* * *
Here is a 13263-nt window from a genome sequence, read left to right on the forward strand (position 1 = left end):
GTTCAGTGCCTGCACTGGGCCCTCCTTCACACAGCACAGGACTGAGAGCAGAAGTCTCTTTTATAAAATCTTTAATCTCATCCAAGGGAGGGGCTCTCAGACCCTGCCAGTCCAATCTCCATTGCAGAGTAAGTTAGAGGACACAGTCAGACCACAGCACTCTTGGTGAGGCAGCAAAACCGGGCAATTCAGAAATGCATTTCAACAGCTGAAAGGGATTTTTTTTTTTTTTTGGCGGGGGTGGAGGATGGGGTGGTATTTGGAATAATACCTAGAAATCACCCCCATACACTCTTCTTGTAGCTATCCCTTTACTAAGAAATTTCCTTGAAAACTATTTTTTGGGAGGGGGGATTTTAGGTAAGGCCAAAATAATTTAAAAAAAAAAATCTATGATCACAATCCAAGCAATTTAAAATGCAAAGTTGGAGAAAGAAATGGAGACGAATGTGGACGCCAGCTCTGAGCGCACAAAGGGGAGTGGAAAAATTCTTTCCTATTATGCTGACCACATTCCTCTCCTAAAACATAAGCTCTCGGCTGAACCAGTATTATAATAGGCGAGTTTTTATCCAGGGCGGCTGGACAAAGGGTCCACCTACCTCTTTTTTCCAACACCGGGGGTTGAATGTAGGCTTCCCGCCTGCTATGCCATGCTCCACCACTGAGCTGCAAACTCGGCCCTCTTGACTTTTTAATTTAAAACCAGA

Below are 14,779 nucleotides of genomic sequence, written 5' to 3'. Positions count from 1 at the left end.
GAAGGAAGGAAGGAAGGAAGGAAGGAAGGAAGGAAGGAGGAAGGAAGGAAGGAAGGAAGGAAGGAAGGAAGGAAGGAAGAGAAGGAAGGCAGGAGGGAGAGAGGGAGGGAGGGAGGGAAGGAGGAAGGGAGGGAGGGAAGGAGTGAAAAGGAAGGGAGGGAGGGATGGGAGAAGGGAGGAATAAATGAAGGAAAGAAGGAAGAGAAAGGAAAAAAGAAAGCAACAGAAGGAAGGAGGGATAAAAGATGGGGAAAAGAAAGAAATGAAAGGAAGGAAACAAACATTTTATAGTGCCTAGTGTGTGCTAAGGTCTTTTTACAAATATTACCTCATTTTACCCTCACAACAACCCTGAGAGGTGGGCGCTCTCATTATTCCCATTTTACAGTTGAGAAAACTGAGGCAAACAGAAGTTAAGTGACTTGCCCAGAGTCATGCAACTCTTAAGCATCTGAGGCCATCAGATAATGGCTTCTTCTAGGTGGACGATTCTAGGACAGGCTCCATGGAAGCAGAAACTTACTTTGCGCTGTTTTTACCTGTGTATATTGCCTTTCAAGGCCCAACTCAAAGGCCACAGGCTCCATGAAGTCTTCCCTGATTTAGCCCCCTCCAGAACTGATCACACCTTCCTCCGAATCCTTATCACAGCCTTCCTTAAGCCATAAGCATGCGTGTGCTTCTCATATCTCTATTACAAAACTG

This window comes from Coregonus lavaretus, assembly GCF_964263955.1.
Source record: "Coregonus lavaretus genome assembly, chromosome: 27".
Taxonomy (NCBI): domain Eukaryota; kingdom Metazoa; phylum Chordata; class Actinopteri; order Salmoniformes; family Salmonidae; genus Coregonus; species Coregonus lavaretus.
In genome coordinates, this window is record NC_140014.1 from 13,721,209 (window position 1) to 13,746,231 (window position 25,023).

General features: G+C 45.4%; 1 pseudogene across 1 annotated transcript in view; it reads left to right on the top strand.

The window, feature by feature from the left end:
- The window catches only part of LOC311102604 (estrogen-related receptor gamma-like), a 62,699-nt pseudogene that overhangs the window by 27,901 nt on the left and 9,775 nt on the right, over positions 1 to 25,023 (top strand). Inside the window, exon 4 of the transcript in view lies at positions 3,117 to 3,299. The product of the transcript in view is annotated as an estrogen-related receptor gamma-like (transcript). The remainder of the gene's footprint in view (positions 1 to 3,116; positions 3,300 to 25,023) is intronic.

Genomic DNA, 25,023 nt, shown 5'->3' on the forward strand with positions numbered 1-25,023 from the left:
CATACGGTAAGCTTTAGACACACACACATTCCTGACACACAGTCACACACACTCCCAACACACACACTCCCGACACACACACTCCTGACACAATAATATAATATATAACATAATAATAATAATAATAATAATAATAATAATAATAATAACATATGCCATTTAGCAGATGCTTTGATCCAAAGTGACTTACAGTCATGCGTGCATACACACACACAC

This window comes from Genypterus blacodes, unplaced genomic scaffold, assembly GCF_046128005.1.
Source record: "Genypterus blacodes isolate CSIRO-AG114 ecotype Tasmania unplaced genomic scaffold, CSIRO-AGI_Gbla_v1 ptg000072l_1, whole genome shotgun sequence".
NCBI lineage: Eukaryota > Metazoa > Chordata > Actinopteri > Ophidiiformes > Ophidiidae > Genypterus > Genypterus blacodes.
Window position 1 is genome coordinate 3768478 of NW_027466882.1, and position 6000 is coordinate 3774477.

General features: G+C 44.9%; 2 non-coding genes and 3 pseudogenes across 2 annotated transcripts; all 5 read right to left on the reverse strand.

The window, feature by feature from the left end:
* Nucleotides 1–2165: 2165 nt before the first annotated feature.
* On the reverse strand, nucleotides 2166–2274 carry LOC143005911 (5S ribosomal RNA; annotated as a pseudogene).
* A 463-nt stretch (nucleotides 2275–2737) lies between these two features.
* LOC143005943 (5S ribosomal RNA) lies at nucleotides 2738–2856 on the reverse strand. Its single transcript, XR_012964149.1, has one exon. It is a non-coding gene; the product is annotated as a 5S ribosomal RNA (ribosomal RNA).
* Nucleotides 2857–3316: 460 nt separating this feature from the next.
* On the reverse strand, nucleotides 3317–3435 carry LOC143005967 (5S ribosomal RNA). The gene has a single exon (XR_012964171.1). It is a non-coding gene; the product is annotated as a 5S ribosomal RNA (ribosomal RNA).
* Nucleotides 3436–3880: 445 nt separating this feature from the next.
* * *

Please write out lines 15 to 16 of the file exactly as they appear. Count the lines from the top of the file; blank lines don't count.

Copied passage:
Source record: "Genypterus blacodes isolate CSIRO-AG114 ecotype Tasmania unplaced genomic scaffold, CSIRO-AGI_Gbla_v1 ptg000072l_1, whole genome shotgun sequence".
NCBI lineage: Eukaryota > Metazoa > Chordata > Actinopteri > Ophidiiformes > Ophidiidae > Genypterus > Genypterus blacodes.